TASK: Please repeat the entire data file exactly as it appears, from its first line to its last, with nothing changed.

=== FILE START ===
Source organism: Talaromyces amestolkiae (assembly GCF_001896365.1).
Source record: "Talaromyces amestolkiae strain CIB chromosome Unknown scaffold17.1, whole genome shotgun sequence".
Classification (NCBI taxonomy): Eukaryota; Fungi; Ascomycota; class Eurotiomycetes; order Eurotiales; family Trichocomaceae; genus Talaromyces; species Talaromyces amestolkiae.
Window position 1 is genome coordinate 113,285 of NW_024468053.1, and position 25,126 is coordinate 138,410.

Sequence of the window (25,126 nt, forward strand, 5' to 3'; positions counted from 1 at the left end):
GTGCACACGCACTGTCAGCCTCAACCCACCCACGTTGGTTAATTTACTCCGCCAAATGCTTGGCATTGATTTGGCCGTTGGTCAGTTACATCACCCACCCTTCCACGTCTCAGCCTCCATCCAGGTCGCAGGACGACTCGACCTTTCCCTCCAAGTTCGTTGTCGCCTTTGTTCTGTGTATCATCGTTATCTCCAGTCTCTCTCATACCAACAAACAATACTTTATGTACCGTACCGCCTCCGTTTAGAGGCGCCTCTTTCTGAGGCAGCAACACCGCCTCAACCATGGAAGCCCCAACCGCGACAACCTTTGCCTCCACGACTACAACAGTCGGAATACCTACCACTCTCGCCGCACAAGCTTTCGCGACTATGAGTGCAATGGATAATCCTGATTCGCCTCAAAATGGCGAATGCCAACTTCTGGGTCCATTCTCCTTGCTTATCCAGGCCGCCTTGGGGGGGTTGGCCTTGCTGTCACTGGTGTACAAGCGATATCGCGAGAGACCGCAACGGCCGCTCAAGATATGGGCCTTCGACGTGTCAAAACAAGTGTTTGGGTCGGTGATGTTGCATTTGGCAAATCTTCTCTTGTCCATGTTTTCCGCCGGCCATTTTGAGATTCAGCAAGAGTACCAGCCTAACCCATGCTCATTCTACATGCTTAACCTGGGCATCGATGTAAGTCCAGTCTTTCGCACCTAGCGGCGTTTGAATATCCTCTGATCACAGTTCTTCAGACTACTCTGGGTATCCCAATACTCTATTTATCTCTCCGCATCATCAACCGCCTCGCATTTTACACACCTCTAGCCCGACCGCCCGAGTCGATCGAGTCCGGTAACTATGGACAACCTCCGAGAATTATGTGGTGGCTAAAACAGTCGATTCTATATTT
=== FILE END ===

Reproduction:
Source organism: Talaromyces amestolkiae (assembly GCF_001896365.1).
Source record: "Talaromyces amestolkiae strain CIB chromosome Unknown scaffold17.1, whole genome shotgun sequence".
Classification (NCBI taxonomy): Eukaryota; Fungi; Ascomycota; class Eurotiomycetes; order Eurotiales; family Trichocomaceae; genus Talaromyces; species Talaromyces amestolkiae.
Window position 1 is genome coordinate 113,285 of NW_024468053.1, and position 25,126 is coordinate 138,410.

Sequence of the window (25,126 nt, forward strand, 5' to 3'; positions counted from 1 at the left end):
GTGCACACGCACTGTCAGCCTCAACCCACCCACGTTGGTTAATTTACTCCGCCAAATGCTTGGCATTGATTTGGCCGTTGGTCAGTTACATCACCCACCCTTCCACGTCTCAGCCTCCATCCAGGTCGCAGGACGACTCGACCTTTCCCTCCAAGTTCGTTGTCGCCTTTGTTCTGTGTATCATCGTTATCTCCAGTCTCTCTCATACCAACAAACAATACTTTATGTACCGTACCGCCTCCGTTTAGAGGCGCCTCTTTCTGAGGCAGCAACACCGCCTCAACCATGGAAGCCCCAACCGCGACAACCTTTGCCTCCACGACTACAACAGTCGGAATACCTACCACTCTCGCCGCACAAGCTTTCGCGACTATGAGTGCAATGGATAATCCTGATTCGCCTCAAAATGGCGAATGCCAACTTCTGGGTCCATTCTCCTTGCTTATCCAGGCCGCCTTGGGGGGGTTGGCCTTGCTGTCACTGGTGTACAAGCGATATCGCGAGAGACCGCAACGGCCGCTCAAGATATGGGCCTTCGACGTGTCAAAACAAGTGTTTGGGTCGGTGATGTTGCATTTGGCAAATCTTCTCTTGTCCATGTTTTCCGCCGGCCATTTTGAGATTCAGCAAGAGTACCAGCCTAACCCATGCTCATTCTACATGCTTAACCTGGGCATCGATGTAAGTCCAGTCTTTCGCACCTAGCGGCGTTTGAATATCCTCTGATCACAGTTCTTCAGACTACTCTGGGTATCCCAATACTCTATTTATCTCTCCGCATCATCAACCGCCTCGCATTTTACACACCTCTAGCCCGACCGCCCGAGTCGATCGAGTCCGGTAACTATGGACAACCTCCGAGAATTATGTGGTGGCTAAAACAGTCGATTCTATATTT